Community & Parents for Public Schools of Seattle

CPPS is a local, grassroots network of parents and community members working together to support and advocate for excellent public schools in our communities, and at the district, city and state levels.

Community & Parents for Public  Schools of Seattle
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There is a lot of talk about change in the education world at all levels, from our neighborhood schools to our national policy, and everything in between.  What is the parent community's role in the changes we face?


The Annenberg Institute for School Reform recently affirmed the promise of community organizing for educational change, in a report which states, "Through negotiation, public awareness, and pressure, organizing creates a political environment in which demands for equity can gain traction," and "Community capacity enables organized communities to both support and hold districts and schools accountable for improvement...(which) should create a stronger learning environment for students, which results in improved student learning outcomes (Shah, Mediratta & McAlister 2009).  This is a founding belief of CPPS: that the community and parents around our public schools can and should be effective voices for quality neighborhood schools -- voices for change.   


As we have asked parents across the region, "What Parents Want?" we have heard that our communities want to engage in the change process, rather than hearing about it after the fact.  Parents want to use their skills to provide multiple perspectives and fresh ideas.  They want to learn how to make a difference in students' lives.   


Both last month and this, we have featured letters from Seattle parents expressing concerns about district changes that haven't considered important viewpoints or the community's desires.  By engaging in the processes of negotiation and pressure, asking for school district accountability to policy promises and equitable action, these folks are working for improved student outcomes, and they CAN make a difference.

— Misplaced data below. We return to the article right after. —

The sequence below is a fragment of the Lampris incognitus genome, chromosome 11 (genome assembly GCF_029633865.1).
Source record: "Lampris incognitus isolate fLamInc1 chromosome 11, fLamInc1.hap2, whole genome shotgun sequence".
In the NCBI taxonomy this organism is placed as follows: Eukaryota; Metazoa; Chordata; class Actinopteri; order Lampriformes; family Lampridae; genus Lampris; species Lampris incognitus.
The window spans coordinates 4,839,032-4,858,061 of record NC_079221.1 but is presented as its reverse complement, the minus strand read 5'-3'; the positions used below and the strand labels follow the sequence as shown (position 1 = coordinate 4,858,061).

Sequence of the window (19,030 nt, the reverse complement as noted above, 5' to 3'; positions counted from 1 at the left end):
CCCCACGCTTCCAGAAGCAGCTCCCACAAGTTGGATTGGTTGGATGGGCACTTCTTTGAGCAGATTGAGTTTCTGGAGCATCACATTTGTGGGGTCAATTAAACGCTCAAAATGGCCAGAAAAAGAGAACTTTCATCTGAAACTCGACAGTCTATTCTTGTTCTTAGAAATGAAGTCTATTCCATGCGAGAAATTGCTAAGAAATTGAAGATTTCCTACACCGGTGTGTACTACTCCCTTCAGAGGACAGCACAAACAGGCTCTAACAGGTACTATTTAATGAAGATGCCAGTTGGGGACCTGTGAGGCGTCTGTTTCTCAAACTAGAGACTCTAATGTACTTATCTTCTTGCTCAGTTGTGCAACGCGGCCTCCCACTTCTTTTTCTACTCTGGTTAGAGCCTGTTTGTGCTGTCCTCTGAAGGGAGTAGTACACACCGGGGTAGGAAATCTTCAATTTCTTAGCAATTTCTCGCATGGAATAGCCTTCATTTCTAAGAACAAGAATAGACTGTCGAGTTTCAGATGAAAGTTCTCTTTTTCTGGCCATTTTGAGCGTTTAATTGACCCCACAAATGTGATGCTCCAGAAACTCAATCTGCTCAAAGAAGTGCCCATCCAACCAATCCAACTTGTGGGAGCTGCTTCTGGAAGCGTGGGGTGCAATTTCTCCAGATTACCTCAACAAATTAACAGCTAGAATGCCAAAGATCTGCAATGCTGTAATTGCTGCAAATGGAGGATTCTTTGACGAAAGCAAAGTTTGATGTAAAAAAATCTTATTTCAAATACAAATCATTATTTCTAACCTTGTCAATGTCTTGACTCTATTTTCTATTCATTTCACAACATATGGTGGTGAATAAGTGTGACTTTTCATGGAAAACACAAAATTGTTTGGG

Last year, many of you participated in a petition drive encouraging the district to consider teacher performance in determination of RIFs (Reductions in Force).  That outpouring of our parent and community voices contributed to a growing call for change that has had ripple effects beyond Seattle.  This week, state legislators introduced both House and Senate bills to support that goal statewide.    

CPPS strongly supports such community efforts and encourages you to join us, connect to others and lead change!   

Do you have an issue you'd like to make others aware of?  Would you like to form an advocacy team in your school or neighborhood community?  Contact Stephanie



Students and families of Seattle's bilingual communities have been eagerly awaiting the September launch of a true high school program to support newly arrived immigrant and refugee students on a path to graduation.  However, we were stunned this week to learn that the District is recommending that the School Board halt the Secondary Bilingual Orientation Center (SBOC) project approved last year by Superintendent Goodloe-Johnson.


The new school program plan was created by a design team of district and community leaders, after a year of research and visiting successful programs throughout the country.   The essential components of the plan were approved last June, and the School Board praised the work. Partnerships around the new SBOC have been formed throughout the city, with public & private investments secured based on the new model.  The vision of this school has been embraced because it makes sense and will result in outcomes we have been seeking for years.